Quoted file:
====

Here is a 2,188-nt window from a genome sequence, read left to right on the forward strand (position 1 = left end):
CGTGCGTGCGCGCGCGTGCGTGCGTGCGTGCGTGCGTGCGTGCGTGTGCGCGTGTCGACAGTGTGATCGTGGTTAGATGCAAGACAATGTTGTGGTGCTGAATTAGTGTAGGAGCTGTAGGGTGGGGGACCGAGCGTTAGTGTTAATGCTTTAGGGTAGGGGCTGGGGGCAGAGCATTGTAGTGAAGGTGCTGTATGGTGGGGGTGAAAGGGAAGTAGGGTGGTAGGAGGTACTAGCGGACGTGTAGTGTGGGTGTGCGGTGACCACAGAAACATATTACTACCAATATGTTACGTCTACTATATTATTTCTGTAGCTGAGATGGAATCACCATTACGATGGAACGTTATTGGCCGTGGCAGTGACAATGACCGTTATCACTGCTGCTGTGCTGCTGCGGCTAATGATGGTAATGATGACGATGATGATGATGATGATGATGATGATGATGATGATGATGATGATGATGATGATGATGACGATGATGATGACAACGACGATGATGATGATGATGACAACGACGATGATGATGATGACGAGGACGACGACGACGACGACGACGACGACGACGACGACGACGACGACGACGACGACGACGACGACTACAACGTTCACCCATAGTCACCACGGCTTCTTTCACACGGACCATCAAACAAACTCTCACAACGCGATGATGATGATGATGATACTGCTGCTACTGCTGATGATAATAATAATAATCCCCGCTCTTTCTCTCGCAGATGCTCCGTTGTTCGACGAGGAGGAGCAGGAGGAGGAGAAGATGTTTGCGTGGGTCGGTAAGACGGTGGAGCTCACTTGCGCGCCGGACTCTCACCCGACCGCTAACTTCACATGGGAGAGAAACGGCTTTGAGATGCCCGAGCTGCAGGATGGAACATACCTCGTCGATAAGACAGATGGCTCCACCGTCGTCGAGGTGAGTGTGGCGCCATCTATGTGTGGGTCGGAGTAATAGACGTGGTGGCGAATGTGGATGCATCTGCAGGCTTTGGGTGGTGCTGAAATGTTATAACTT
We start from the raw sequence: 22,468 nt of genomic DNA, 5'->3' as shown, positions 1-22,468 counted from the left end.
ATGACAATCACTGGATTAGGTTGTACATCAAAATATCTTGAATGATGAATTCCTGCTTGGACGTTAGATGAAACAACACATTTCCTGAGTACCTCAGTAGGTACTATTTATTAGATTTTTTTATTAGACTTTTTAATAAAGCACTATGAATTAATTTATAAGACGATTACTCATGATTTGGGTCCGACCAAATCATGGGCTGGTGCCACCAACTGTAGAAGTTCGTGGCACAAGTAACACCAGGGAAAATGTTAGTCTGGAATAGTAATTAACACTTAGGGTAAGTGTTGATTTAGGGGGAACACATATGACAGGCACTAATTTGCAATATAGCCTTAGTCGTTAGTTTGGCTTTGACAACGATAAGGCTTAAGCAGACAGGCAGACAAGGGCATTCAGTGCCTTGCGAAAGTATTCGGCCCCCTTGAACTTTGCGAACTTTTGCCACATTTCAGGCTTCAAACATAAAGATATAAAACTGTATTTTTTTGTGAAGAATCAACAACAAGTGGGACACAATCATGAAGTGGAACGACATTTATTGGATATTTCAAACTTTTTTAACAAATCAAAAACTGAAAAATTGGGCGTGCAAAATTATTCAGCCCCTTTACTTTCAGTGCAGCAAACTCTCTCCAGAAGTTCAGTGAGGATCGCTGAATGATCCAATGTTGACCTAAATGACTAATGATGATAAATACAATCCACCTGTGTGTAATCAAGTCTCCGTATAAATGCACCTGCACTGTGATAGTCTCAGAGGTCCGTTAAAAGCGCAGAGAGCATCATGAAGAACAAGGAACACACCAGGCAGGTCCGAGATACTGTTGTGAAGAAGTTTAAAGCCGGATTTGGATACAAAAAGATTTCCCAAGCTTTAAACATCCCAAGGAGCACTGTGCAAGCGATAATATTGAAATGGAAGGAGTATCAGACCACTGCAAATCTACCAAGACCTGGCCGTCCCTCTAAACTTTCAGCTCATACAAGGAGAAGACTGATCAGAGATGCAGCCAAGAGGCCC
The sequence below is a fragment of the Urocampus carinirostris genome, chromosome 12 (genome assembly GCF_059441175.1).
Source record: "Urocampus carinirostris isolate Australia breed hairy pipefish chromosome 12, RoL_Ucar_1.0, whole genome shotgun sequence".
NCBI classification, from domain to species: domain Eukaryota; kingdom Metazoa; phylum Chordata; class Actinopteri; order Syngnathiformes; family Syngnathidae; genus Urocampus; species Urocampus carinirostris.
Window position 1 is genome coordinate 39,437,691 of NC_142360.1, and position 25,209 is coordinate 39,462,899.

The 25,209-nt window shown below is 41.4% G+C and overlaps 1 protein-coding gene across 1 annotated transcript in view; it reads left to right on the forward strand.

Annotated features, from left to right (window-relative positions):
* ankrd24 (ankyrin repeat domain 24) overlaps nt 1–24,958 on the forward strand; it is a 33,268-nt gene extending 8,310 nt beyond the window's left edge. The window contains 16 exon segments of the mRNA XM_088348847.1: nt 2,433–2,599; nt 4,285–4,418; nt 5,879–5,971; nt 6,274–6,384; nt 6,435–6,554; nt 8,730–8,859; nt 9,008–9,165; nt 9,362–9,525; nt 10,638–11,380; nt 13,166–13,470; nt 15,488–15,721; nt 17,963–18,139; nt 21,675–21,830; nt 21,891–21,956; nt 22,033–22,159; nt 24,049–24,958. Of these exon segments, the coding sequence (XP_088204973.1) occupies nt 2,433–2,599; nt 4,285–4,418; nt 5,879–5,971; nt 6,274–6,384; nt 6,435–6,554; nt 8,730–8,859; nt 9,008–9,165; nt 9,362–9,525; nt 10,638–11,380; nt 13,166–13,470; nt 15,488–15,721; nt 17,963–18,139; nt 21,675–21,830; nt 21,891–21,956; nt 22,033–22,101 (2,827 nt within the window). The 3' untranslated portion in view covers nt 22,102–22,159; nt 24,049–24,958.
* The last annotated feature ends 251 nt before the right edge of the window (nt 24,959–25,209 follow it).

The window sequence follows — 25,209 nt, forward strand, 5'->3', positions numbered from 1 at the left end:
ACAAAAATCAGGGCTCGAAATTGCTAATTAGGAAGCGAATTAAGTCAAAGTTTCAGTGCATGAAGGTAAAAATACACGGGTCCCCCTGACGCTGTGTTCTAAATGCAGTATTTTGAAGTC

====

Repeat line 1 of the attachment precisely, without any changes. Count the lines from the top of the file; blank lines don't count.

Here is a 2,188-nt window from a genome sequence, read left to right on the forward strand (position 1 = left end):